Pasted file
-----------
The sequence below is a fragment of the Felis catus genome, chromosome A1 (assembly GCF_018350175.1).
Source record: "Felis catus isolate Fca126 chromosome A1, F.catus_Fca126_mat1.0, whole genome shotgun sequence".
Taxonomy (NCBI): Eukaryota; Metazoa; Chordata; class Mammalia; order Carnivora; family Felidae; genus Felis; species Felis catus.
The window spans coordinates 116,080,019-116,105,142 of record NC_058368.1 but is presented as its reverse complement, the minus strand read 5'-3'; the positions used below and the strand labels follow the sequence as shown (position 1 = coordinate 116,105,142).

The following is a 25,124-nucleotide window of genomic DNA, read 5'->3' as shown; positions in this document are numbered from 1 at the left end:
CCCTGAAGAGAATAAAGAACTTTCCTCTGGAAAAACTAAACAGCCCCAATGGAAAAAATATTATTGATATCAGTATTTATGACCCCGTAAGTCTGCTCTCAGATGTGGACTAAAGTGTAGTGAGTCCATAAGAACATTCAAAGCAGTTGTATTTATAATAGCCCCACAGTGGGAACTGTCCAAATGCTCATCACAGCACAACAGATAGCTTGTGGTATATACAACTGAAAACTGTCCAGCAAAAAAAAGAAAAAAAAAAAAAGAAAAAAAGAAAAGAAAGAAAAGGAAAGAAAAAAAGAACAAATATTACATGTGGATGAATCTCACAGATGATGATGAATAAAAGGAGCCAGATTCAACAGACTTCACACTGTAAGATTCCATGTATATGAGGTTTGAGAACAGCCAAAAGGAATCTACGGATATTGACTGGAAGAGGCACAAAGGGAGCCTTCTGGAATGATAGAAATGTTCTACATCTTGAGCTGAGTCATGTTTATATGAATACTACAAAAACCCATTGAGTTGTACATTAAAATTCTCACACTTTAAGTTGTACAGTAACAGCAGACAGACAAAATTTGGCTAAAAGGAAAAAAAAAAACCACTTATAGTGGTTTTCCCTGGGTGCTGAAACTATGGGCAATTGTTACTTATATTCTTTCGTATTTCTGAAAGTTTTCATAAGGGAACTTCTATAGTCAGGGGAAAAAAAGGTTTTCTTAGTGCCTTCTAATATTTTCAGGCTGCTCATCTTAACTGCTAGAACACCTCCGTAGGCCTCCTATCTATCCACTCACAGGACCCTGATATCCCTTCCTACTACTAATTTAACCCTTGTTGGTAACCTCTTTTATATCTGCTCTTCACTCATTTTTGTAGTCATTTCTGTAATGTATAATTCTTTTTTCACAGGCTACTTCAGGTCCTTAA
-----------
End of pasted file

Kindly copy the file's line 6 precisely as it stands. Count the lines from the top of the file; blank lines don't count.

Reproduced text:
CCCTGAAGAGAATAAAGAACTTTCCTCTGGAAAAACTAAACAGCCCCAATGGAAAAAATATTATTGATATCAGTATTTATGACCCCGTAAGTCTGCTCTCAGATGTGGACTAAAGTGTAGTGAGTCCATAAGAACATTCAAAGCAGTTGTATTTATAATAGCCCCACAGTGGGAACTGTCCAAATGCTCATCACAGCACAACAGATAGCTTGTGGTATATACAACTGAAAACTGTCCAGCAAAAAAAAGAAAAAAAAAAAAAGAAAAAAAGAAAAGAAAGAAAAGGAAAGAAAAAAAGAACAAATATTACATGTGGATGAATCTCACAGATGATGATGAATAAAAGGAGCCAGATTCAACAGACTTCACACTGTAAGATTCCATGTATATGAGGTTTGAGAACAGCCAAAAGGAATCTACGGATATTGACTGGAAGAGGCACAAAGGGAGCCTTCTGGAATGATAGAAATGTTCTACATCTTGAGCTGAGTCATGTTTATATGAATACTACAAAAACCCATTGAGTTGTACATTAAAATTCTCACACTTTAAGTTGTACAGTAACAGCAGACAGACAAAATTTGGCTAAAAGGAAAAAAAAAAACCACTTATAGTGGTTTTCCCTGGGTGCTGAAACTATGGGCAATTGTTACTTATATTCTTTCGTATTTCTGAAAGTTTTCATAAGGGAACTTCTATAGTCAGGGGAAAAAAAGGTTTTCTTAGTGCCTTCTAATATTTTCAGGCTGCTCATCTTAACTGCTAGAACACCTCCGTAGGCCTCCTATCTATCCACTCACAGGACCCTGATATCCCTTCCTACTACTAATTTAACCCTTGTTGGTAACCTCTTTTATATCTGCTCTTCACTCATTTTTGTAGTCATTTCTGTAATGTATAATTCTTTTTTCACAGGCTACTTCAGGTCCTTAA